Thursday, 5 April 2012

Granby, Thursday 5 April

 Blackthorn blossom (PML)

Spring was certainly in the air, but Granby being Granby, I still had me thermals on and was glad for it. Jim, Ian & I had a very pleasant morning with a steady trickle of birds, although only 8 of the 40 caught were new and all the Yellowhammers were retraps, despite there having been 19 new birds ringed only 4 days ago!


Red Dead-nettle, Cowslip & Dog Rose (PML)

One of the first birds caught was an odd young Yellowhammer. It was fairly yellow, yet with a wing of 81 was a female on size. It seemed to have replaced its outer tail feathers and the old juvenile ones showed a fault bar. It had replaced a single tertial on each wing that also had growth defects and it had also replaced the 9th primary on the right wing. Like many young Yellowhammers it showed a moult limit between the smallest and middle alula feathers.

5F Yellowhammer (PML)

Next oddity was a Blue Tit with a grey wash on its face and belly. If anyone has any idea what causes this, let us know!

A young male Great Spotted Woodpecker was the first since 2007 and the first non-passerine of the winter. It also did an excellent job of helping Ian rid himself of several mls of blood.

Great Spotted Woodpecker (top 3 PML, bottom JL)

Two Greenfinches were the first in Spring for three years and the best retraps of the day were a Yellowhammer from 2001 and a Chaffinch from 2005. 

Full catch numbers were 8/32 (new/retrap): Great Spotted Woodpecker 1/0, Blue Tit 1/2, Great Tit 1/10, Chaffinch 3/9, Greenfinch 2/0, Yellowhammer 0/11.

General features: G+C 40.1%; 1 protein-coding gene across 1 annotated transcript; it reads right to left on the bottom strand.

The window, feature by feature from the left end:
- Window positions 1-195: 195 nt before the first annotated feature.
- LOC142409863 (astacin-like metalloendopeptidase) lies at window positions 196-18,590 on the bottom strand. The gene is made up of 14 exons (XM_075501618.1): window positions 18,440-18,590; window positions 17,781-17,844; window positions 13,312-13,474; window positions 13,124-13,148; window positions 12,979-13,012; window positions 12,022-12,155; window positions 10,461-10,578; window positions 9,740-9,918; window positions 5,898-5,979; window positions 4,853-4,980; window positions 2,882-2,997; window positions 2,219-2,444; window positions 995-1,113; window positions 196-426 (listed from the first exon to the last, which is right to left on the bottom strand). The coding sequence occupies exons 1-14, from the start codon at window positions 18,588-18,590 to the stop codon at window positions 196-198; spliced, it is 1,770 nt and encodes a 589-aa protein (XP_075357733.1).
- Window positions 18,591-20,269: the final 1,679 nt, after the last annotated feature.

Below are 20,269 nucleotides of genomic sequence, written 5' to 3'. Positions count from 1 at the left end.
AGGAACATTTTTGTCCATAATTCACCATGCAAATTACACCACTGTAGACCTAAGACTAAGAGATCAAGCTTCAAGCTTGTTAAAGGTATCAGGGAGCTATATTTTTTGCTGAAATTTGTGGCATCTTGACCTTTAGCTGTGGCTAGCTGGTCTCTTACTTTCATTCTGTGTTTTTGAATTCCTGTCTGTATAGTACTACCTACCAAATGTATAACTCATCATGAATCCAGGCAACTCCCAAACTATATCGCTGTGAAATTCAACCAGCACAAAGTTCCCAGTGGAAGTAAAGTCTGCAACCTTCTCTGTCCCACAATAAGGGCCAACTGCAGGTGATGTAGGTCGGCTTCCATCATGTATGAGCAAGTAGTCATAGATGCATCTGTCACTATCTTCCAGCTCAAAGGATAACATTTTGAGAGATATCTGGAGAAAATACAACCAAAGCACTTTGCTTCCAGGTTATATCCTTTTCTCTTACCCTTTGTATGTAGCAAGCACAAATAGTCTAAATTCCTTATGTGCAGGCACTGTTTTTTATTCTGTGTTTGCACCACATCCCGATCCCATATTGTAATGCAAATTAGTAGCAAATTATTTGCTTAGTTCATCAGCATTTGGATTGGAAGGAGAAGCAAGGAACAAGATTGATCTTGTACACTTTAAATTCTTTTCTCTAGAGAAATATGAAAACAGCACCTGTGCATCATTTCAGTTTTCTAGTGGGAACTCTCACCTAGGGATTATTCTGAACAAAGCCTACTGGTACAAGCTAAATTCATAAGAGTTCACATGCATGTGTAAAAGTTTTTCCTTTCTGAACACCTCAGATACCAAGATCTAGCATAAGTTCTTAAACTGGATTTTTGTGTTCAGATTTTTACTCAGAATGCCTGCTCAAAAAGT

Away from the nets, one Swallow, one Willow Warbler and a couple of Chiffchaffs were the only incoming migrants noted. About 45 Redwing and half a dozen Fieldfare came over, along with a steady trickle of Meadow Pipits. A couple of Lapwings were knocking about and at least three different Buzzards were seen.  

 Badget sett & skull (PML)

As can be seen from the above, the badgers continue their empire-building (at some cost).



  1. a fine pair of lesser spotted twitchers......keep up the great work!

  2. Regarding the Blue Tit. I am catching them with the same dusty colouration at a site in Sheffield and believe it is due to 'Sooty Bark' disease?

  3. I was catching some BLUTI in Portugal in Feb with the 'grey wash' on the face - it turned out to be a 'dusting' of pollen rather than the clumped, congealed mass that you get with CHIFF.

  4. Thanks Dave and Peter - the grey areas seemed to be part the colour of the feather and not something it had acquired as it occurred in defined sections of individual feathers. Unless of course certain parts of the feather are more susceptible to picking up sooty bark/pollen?!